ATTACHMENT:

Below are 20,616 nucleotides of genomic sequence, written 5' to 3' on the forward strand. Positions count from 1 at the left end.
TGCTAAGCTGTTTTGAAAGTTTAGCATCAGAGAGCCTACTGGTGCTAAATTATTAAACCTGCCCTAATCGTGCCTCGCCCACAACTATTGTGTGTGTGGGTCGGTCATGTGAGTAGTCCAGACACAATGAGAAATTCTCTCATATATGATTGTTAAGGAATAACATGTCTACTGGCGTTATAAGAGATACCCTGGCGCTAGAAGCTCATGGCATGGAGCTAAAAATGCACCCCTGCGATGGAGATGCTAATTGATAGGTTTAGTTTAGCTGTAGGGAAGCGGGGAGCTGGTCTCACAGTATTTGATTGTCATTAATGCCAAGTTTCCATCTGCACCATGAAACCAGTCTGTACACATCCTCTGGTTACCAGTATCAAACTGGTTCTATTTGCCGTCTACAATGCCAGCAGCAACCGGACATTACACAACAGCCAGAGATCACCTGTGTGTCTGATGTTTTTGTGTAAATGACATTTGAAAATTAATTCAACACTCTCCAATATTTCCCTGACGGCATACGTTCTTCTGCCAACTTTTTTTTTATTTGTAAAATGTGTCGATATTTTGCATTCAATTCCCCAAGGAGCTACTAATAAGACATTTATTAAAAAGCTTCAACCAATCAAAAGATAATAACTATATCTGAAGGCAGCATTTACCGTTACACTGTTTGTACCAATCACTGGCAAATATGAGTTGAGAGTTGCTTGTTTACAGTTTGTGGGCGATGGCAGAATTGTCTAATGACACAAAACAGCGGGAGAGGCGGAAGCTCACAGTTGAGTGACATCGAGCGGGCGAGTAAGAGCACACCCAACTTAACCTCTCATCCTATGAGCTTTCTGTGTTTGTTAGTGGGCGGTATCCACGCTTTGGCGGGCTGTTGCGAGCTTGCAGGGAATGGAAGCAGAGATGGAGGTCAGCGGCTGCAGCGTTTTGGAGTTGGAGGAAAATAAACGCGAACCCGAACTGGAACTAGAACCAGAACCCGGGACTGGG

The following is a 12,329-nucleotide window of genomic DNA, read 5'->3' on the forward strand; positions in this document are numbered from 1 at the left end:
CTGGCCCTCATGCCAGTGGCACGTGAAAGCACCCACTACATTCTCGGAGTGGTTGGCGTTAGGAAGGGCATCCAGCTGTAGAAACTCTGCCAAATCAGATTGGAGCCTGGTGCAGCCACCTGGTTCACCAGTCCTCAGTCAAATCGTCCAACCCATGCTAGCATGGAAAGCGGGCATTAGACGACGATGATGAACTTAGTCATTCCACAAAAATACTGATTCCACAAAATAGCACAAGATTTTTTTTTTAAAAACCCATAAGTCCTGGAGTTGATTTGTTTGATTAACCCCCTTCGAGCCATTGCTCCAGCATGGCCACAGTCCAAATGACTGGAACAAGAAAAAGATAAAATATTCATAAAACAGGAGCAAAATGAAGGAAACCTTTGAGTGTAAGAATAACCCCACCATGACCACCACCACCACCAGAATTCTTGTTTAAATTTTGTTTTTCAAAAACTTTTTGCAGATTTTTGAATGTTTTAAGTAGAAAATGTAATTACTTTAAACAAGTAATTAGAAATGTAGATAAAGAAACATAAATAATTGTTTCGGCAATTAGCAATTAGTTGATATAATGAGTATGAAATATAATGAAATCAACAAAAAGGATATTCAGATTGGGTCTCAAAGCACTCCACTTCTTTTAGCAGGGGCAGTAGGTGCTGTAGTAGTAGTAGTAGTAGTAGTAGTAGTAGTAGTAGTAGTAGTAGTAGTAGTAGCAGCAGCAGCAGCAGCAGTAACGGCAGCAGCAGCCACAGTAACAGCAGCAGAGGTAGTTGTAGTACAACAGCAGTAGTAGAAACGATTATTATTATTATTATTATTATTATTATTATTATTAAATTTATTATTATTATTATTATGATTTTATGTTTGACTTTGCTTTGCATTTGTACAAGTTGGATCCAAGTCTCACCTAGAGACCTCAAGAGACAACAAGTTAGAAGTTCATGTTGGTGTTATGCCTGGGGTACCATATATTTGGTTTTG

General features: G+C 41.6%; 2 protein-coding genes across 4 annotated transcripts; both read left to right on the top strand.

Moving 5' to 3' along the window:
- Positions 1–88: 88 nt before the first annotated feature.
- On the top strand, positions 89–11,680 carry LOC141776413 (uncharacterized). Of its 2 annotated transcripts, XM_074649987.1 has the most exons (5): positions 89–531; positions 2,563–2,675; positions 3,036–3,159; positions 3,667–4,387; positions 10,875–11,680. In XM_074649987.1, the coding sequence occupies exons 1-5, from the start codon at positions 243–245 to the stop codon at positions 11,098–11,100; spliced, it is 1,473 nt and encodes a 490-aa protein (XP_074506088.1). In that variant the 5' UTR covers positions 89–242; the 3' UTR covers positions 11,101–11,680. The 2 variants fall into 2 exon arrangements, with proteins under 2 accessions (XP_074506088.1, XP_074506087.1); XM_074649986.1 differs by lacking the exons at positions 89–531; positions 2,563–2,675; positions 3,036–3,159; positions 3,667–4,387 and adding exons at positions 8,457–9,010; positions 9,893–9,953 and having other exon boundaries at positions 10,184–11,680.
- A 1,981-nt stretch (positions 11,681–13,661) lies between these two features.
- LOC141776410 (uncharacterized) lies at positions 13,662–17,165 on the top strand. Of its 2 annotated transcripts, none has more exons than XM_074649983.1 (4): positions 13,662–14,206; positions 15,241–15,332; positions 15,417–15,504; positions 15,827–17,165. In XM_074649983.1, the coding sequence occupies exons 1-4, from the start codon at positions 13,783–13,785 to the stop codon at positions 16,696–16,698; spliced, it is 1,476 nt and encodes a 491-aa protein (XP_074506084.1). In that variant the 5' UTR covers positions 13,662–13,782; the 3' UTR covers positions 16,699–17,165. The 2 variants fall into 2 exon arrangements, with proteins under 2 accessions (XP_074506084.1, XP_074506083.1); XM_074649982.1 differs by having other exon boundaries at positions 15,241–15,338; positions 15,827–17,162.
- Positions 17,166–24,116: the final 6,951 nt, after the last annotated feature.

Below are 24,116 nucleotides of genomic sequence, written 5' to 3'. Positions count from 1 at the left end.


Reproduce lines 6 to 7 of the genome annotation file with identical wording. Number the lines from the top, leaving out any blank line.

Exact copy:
Moving 5' to 3' along the window:
- Positions 1–88: 88 nt before the first annotated feature.